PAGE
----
Already a Bloomberg.com user?
Sign in with the same account.
The Serbian dinar’s weakness is temporary and the currency should strengthen if the government that emerges from May 6 elections convinces the International Monetary Fund it’s serious about fiscal tightening, Novosti cited central bank governor Dejan Soskic as saying.
The National Bank of Serbia has sold 708.5 million euros ($931 million) since the start of the year to prevent the weakening dinar from fuelling inflation and causing financial instability, Soskic told the Belgrade newspaper.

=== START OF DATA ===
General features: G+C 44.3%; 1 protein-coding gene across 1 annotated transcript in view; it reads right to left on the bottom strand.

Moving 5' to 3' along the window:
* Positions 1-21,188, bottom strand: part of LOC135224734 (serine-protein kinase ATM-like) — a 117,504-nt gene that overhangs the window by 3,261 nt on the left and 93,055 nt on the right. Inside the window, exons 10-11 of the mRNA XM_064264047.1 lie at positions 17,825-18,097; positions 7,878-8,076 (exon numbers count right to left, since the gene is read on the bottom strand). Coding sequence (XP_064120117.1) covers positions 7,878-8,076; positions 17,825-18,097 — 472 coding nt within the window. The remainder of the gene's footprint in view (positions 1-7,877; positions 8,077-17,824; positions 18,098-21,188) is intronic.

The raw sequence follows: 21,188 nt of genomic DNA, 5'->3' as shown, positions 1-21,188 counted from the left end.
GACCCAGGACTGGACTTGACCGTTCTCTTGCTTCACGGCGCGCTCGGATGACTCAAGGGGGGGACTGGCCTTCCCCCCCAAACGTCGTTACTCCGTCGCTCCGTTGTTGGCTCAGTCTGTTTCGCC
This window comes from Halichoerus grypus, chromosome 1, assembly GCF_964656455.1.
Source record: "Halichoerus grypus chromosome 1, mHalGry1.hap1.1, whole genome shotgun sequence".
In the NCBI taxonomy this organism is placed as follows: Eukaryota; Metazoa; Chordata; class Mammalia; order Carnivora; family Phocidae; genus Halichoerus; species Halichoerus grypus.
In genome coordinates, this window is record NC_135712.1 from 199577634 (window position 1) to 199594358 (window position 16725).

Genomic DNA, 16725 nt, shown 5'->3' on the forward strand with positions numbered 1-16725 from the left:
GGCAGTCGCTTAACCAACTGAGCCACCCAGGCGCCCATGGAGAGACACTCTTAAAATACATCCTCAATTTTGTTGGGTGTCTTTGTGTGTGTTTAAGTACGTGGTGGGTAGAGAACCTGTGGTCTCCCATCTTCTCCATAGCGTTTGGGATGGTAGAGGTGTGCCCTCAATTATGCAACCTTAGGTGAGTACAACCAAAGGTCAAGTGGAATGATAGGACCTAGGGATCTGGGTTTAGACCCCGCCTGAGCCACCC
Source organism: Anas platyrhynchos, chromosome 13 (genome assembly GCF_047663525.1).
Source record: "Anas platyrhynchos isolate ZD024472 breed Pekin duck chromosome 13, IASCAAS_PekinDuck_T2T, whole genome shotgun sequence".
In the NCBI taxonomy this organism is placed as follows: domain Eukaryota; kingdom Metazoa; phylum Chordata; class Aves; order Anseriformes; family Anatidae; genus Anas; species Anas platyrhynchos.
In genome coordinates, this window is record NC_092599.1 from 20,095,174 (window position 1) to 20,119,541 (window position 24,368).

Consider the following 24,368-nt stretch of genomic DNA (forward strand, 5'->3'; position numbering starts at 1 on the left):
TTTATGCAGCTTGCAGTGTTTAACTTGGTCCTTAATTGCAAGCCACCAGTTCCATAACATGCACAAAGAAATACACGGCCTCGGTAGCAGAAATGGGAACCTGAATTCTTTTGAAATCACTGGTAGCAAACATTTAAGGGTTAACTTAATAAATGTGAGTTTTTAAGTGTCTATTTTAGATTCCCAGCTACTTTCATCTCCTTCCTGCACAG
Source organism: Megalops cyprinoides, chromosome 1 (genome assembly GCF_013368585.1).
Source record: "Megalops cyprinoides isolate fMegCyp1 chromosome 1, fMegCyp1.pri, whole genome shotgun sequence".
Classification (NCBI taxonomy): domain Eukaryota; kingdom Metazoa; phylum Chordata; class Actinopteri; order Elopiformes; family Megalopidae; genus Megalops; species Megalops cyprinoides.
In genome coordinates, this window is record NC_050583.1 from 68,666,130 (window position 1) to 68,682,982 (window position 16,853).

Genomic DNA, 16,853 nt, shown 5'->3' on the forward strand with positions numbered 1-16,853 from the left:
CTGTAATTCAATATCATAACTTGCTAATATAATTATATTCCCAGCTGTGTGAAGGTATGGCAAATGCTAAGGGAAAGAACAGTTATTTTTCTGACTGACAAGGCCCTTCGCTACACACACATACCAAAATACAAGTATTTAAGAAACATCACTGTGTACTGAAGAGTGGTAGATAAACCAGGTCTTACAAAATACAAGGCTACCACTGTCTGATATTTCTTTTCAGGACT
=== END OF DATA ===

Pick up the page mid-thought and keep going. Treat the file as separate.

Supporting the dinar has been “very expensive” and can be conducted for a limited time, Novosti cited him as saying.
The dinar traded at 112.0294 to the euro at 10:50 a.m. in Belgrade, 10.11 percent lower than a year ago, according to data compiled by Bloomberg.
To contact the reporter on this story: Gordana Filipovic in Belgrade at firstname.lastname@example.org
To contact the editor responsible for this story: James M. Gomez at email@example.com